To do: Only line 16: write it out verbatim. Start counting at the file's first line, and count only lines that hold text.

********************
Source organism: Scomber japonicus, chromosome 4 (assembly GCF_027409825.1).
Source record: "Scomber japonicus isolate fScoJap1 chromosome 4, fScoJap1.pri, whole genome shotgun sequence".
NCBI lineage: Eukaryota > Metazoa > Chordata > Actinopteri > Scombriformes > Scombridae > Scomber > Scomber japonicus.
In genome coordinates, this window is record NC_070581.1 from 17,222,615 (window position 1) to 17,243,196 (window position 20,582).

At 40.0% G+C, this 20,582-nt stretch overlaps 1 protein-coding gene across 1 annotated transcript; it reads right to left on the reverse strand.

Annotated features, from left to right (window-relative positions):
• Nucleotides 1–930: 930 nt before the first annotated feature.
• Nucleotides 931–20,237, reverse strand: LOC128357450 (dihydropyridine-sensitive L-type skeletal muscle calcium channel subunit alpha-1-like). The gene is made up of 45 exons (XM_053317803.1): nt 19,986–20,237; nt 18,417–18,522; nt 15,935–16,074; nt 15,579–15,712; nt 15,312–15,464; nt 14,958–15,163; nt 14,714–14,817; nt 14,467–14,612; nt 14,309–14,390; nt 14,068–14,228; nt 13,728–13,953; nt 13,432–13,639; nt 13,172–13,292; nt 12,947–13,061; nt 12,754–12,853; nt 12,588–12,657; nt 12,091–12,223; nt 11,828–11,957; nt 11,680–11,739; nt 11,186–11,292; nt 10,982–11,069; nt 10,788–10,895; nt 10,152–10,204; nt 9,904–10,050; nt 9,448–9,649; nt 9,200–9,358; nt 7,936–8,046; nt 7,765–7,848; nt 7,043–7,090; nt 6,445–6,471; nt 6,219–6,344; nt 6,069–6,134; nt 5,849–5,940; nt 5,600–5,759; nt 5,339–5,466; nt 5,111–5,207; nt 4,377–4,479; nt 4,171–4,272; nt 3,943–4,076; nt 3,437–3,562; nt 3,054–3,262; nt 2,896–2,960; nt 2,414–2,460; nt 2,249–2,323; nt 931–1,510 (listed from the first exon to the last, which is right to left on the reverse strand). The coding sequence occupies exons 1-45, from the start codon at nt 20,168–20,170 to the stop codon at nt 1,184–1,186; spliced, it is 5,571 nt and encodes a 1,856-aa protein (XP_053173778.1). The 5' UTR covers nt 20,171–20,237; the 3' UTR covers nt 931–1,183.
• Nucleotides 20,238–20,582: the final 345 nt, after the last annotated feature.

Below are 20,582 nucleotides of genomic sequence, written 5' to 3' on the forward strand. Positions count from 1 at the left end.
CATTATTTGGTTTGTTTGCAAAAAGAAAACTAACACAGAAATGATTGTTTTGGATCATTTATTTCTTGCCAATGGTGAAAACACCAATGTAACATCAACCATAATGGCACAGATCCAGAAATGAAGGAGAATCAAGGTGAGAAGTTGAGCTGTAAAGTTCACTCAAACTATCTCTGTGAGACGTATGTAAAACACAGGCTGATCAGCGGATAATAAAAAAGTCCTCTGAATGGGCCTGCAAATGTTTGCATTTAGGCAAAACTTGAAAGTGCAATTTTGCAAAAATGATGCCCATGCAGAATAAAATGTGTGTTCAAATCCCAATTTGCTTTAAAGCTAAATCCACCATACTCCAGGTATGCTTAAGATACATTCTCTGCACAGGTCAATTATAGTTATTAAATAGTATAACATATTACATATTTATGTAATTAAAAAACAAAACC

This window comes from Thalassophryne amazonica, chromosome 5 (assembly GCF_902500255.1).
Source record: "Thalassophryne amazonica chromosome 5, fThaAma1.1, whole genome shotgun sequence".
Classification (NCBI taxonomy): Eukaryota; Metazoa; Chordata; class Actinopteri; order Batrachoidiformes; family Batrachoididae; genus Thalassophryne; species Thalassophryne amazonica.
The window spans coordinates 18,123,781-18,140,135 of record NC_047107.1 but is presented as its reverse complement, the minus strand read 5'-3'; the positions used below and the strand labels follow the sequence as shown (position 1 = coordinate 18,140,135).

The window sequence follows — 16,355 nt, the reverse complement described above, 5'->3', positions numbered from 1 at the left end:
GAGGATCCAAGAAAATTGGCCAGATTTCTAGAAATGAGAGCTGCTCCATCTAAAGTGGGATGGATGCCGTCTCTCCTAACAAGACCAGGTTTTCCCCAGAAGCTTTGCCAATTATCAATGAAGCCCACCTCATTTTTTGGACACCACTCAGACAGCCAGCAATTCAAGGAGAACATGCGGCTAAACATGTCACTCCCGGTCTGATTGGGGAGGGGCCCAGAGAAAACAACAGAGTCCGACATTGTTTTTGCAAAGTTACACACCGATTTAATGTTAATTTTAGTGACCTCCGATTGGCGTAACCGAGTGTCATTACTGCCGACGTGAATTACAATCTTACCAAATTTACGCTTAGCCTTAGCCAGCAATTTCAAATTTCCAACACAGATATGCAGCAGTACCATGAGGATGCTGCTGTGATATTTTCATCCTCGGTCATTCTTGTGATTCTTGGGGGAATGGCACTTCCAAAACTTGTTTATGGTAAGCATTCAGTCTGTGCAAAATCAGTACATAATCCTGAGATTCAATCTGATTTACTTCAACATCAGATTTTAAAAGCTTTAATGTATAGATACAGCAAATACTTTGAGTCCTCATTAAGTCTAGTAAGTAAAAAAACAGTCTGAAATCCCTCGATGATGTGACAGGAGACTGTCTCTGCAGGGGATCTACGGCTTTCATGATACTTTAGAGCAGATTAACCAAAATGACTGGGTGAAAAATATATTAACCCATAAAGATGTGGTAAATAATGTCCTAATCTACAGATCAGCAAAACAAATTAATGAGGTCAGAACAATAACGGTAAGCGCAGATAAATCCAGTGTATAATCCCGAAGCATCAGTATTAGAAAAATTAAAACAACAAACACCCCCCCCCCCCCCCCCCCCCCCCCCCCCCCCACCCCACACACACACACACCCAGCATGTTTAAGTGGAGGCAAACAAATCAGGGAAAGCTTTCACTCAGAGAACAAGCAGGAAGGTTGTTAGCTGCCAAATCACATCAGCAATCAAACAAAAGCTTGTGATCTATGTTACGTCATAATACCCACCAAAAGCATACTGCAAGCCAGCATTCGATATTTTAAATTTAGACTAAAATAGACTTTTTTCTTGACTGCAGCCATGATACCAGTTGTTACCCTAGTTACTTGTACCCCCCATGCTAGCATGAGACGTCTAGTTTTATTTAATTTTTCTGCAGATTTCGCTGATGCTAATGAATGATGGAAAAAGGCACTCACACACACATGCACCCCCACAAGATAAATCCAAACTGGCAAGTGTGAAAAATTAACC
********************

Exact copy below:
The window sequence follows — 16,355 nt, the reverse complement described above, 5'->3', positions numbered from 1 at the left end: